from same cow furnished when wanted. 41v
Z u 5
33 as .2 .
tJ a; c c
r - 2.
C cs cs a
3 a us
i- s- 2
ri C3 ca 3
f-i. a qj d
5 ; c
LAFE 0NEIL, Prop'r.
Beef Mutton Pork Veal CMctens.&c,
CoDBtantlv on band.
Also, all kinds of AME"ineaeon. and ev
erything kept In a
FIRST-CLASS MEAT SHOP T
At lowest possible rates.
North Side Main St bet. 4th and 5th,
621y PLATTSMOUTH. NEBS
AT JOE McVEY'S
Yon. will find.the Finest Imported
French Brandy, Champaign, and other
Fina Wines, Pure Kentucky Whiscies,
several of the lest and most popular
brands of BOTTLE BEER. Fresh
Beer always on draught, 'and Fine Ci
gars. ,. ififf.
Under the auspice of the Plattsmoiith
W.C. T. V.
-t'OXnUltED BY UM.J. N. W ISP. -
To whom all 'communications for this depart-
- .. . l. 1... u.I.I.U..ll
ineui.uuuiu w .uunw...
lucousiderate Prewription of A Icoholc
Lliiiors by Pliyncians. Tehtl
rrfVny ef 3U0 Lending
The f...l.wini opportune document;
signed ty three hunditd of the leading
physicians of London, appeared in the
papers of that city j Jsl before Christ
As it is believed that the iiicmisid-
ate piesoitption of large quantities of
alcoholic liquid by Miediwal men for
their patients lias given liso, in many
instances, to the formation of intein
perate habits, the tindi rsigiied, while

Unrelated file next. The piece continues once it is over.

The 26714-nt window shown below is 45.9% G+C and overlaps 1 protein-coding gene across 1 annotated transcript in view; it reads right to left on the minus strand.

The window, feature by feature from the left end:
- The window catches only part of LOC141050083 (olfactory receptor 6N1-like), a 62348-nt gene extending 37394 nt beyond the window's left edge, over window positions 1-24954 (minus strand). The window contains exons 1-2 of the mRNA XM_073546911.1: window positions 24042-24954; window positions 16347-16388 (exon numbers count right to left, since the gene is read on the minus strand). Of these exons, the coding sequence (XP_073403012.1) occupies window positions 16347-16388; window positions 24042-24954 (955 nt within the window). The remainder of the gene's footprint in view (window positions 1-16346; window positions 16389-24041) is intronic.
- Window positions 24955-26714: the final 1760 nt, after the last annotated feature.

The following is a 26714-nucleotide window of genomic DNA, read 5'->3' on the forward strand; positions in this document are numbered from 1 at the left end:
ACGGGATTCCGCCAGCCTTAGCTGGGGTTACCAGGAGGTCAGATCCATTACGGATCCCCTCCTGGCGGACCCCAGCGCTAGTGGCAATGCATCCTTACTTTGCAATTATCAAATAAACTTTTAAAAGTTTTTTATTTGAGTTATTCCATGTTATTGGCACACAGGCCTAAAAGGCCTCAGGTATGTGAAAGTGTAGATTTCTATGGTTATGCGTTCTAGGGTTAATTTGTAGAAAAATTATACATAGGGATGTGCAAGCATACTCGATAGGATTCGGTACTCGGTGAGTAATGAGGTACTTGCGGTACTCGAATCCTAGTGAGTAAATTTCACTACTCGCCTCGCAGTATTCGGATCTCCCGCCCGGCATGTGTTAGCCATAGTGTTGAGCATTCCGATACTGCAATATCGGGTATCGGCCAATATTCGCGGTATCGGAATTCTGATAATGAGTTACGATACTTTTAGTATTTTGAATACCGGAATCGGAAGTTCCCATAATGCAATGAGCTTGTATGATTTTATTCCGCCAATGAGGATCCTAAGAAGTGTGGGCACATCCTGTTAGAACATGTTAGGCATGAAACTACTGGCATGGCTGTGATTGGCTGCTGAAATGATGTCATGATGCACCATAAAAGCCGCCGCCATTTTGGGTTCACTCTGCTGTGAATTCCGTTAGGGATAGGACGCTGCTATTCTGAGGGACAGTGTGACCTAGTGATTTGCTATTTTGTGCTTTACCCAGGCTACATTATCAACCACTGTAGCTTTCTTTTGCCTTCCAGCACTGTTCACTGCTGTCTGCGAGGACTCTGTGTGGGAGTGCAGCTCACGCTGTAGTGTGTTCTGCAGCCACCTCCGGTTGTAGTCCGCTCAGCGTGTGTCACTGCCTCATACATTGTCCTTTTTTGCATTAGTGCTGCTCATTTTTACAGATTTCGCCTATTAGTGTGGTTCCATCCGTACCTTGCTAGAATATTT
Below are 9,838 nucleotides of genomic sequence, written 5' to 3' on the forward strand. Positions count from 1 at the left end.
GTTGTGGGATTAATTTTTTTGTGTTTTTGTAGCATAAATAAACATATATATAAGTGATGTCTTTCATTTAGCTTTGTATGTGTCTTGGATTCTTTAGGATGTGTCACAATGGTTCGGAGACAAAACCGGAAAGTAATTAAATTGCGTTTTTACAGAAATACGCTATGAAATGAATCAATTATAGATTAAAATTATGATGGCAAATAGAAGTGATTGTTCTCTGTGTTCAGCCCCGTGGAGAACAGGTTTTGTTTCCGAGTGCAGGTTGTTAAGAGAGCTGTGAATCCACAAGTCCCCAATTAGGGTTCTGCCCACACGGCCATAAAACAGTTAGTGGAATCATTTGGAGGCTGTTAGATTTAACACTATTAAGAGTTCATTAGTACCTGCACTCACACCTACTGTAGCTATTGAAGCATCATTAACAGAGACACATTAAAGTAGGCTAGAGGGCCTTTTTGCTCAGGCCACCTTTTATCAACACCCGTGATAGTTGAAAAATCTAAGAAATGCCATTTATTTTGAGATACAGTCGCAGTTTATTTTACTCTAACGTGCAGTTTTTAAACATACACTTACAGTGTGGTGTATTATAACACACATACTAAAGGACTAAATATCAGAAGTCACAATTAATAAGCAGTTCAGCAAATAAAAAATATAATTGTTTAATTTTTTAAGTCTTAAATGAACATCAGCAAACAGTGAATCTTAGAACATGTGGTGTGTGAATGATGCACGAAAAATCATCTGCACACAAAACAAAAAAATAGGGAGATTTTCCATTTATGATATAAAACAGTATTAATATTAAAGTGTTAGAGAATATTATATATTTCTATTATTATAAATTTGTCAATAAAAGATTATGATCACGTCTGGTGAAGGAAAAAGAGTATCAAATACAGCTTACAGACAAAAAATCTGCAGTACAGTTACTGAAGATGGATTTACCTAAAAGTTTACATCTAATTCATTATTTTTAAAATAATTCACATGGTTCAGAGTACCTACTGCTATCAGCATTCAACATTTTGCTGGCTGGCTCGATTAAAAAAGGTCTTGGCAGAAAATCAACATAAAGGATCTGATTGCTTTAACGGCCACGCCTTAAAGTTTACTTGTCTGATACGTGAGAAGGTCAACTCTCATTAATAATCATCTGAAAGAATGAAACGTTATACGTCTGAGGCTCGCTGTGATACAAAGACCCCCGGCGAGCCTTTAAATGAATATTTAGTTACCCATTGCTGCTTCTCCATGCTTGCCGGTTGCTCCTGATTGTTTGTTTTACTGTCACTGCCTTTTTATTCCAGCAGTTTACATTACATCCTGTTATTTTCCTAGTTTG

unable to abandon the use of alcohol
in the treatnn lit f certain diseases,
are yet of opinion that no medical
practioner should prt scribe it without
a grave sense of 1 1 sensibility. They
believe that alcohol in whatever form,
should be pies. Tibed with as much
care as any powet ful dt ug, and that
the directions for its use should be so
framed as not to be interpreted as a
sancti'Jii for ixcess or necessarily for
the continuance of its use when the
occasion is p.tst. They are also of
opinion that many people immensely
exaggerate the vaiue of alcohol as an
article of diet, and since no class of
men see so much of its effects, and
possess such power to restrain its
abuse, as membeis of their own pro
fession, they hold that every medical
practitioner is is bound to exert his
utmost iiillunce to inculcate habits of
great moderation in the use of alco
Being n!s lirmly convinced that the
great amount of drinking of alcoholic
liquors among the working classes of
this country is one of the greatest evils
of the day, destroying, more than
anything else, the health, happiness
aud welfare of those class, and neut
ralizing to a large extent the great in
dustrial prosperity which Providence
has placed within the reach of this
nation, the undersigned would gladly
support any wise legislatioa which
would tend to n strict, within proper
limits, the use of alcoholic beverages
and gradually introduce habits of tem
George Barrows, M, I) F. R. S.
President of ihe Royal College of Phy
sicians, Physician Exraordinary to the
Queen; George Uusk. F. It. Presi
dent of the Royal College of Surgeons,
A Glass Now and Then.
"Here is something for boys to make
a note of,' says the Sunday School
Times. "The medi'.al xaminer of on
or the great life-insurance companies.
who is not an abstainer, in talking
about the use of liquor the other day
said substantially this: 'Young nun
frequently make application for insur
ance who testify, in ai swtr to the in
quiry on the olank which they are
required to till, that they '-take a glass
now and then," or words to that effect.
No such applicant ever gets insured
by me. 1 throw hi hi out in a minute.
He who takes a gl: .33 nw' and then
when he is young is pretty sore to
take it oftener as he grows old r, and
the effect upon his health is almost
cert ai u to be injurious in the extreme.